Home Sweet Home -Patrice Louis’s Proustian Homestead, Combray
A whole world.
[Text and photos by Mayank Austen Soofi]
His house is devoted to Marcel Proust, his most beloved writer.
One evening The Delhi Walla enters the home of author Patrice Louis in Combray. This French town is of great significance in Proust’s novel In Search of Lost Time, and it boasts of four hair-dressers, four bakeries, one rather ordinary bookstore, and the Marcel Proust Museum that is visited by Proustians from across the world.
The other place in Combray that resonates with Proust is Mr Louis’s book-lined residence on Rue Ronsard. Mr Louis runs a blog on Proust titled Le fou de Proust, which literally means The Proust Mad Man. Indeed, he seems to be a little mad–the day I meet him, his forehead is stamped with the seal of Marcel Proust Museum (see picture 1 below), and he often reads Proust even over his meal (see picture 9).
Yet, there is more to this house than this Proustian and his Proust. Mr Louis and his collection of Proust paraphlenia (from Proust tea cups to Proust notepads) are obliged to share it with wife Violette Ovide, a saxophone player, dog Biki, cat Puceron and hen La Poule, who gives an egg everyday. The husband and wife have a quaint relationship–unlike most other French couples, they address each other in the respectful ‘vous’ instead of the informal ‘tu’.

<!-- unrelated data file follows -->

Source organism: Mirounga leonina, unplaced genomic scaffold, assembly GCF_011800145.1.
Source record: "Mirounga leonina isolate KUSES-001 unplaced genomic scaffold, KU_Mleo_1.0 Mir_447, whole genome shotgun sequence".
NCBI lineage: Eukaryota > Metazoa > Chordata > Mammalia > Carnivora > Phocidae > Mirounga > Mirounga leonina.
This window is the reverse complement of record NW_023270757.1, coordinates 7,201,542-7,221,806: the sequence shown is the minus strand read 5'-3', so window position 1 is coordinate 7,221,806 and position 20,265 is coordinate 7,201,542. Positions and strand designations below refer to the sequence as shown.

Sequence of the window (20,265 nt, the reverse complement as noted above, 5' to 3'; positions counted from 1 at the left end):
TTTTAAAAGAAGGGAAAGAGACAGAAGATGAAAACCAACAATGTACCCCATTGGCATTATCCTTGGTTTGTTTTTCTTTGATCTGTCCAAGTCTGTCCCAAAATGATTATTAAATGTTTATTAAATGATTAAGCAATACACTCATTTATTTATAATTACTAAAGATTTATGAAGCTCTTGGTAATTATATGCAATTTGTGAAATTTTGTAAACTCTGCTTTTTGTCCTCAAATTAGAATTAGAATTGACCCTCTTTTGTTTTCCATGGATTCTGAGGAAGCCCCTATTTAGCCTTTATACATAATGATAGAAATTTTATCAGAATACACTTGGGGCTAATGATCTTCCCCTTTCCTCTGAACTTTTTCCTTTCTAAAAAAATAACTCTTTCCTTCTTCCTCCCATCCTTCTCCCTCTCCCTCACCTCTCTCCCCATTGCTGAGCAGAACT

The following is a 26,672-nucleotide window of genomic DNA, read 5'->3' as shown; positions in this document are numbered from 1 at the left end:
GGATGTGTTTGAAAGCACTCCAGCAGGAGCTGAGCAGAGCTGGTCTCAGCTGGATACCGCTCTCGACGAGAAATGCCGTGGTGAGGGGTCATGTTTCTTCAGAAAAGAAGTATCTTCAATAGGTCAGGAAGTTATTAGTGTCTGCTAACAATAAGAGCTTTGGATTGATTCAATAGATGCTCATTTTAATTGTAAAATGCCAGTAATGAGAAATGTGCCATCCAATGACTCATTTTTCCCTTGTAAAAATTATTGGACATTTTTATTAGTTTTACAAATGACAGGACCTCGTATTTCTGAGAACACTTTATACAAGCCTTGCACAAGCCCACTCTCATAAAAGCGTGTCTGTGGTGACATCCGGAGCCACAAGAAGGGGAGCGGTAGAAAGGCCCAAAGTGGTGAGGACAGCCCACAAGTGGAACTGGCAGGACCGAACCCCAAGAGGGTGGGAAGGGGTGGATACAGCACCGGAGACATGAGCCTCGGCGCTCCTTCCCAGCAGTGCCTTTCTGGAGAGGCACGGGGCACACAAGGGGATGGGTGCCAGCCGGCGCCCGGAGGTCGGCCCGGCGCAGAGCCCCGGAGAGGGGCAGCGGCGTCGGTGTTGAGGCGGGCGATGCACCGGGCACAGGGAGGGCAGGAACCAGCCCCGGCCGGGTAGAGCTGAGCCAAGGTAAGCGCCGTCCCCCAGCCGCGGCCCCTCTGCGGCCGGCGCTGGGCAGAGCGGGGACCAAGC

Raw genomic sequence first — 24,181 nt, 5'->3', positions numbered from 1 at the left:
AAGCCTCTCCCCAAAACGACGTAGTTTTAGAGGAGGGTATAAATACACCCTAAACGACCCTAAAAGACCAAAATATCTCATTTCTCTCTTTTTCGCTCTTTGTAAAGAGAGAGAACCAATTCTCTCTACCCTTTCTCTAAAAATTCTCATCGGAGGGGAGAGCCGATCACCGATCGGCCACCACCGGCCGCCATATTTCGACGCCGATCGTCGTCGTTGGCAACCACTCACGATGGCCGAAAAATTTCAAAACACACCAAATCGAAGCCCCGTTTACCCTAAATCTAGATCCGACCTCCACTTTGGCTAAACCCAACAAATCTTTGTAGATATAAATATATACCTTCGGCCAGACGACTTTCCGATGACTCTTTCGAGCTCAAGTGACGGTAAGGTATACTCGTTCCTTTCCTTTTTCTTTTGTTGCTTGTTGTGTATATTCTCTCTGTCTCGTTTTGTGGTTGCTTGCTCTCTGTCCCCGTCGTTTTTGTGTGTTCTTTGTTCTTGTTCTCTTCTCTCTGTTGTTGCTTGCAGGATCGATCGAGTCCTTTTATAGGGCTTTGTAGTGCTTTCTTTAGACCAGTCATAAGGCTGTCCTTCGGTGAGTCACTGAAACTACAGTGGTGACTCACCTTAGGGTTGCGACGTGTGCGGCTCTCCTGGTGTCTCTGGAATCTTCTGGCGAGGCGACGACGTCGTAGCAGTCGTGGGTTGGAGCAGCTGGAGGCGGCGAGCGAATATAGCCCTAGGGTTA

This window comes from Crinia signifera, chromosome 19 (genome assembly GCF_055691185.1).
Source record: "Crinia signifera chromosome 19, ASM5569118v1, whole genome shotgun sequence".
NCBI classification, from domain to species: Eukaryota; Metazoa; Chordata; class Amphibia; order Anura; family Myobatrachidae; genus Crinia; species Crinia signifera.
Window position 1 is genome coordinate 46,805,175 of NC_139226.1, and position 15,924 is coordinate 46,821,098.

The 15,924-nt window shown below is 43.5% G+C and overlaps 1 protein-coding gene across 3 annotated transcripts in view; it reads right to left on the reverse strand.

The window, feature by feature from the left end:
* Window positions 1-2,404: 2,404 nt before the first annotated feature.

One entire bookrack in Mr Louis’s drawing room is dedicated to works by Proust and on Proust, and he himself is all about Proust. No matter the topic of the conversation, he always finds a way to touch upon Proust’s novel. No wonder then that he appears to be familiar with all the Proust-related aspects of Combray. Anybody might imagine him to be connected to this town for generations.
The truth is that he moved to Combray only three years ago. Earlier, he was living in Africa when he picked up Proust for the first time, in March 2011, after retiring as a journalist. He read all the seven volumes in three months. Since then he has read the novel nine more times. A native of Paris’s fashionable 7th arrondissement, Mr Louis moved back to France from Africa in 2013, which was, incidentally, the hundredth anniversary of the publication of Swann’s Way, the first volume of Proust’s novel.
Mr Louis has intimate bonds with other writers, too. He grew up with writers around him. His parents were friends with René Char, and he later befriended the great poet Aimé Césaire and wrote several books on him. Proust was the third literary figure to enter intensely into his life.
Mr Louis’s wife, Violette, has not read much of Proust. Even so, she has soft feelings for a place as sleepy as Combray. “The thing that I like the most about Combray is that it is not far from Paris,” she says, with no hint of malice towards her husband’s lover.
Mad for Proust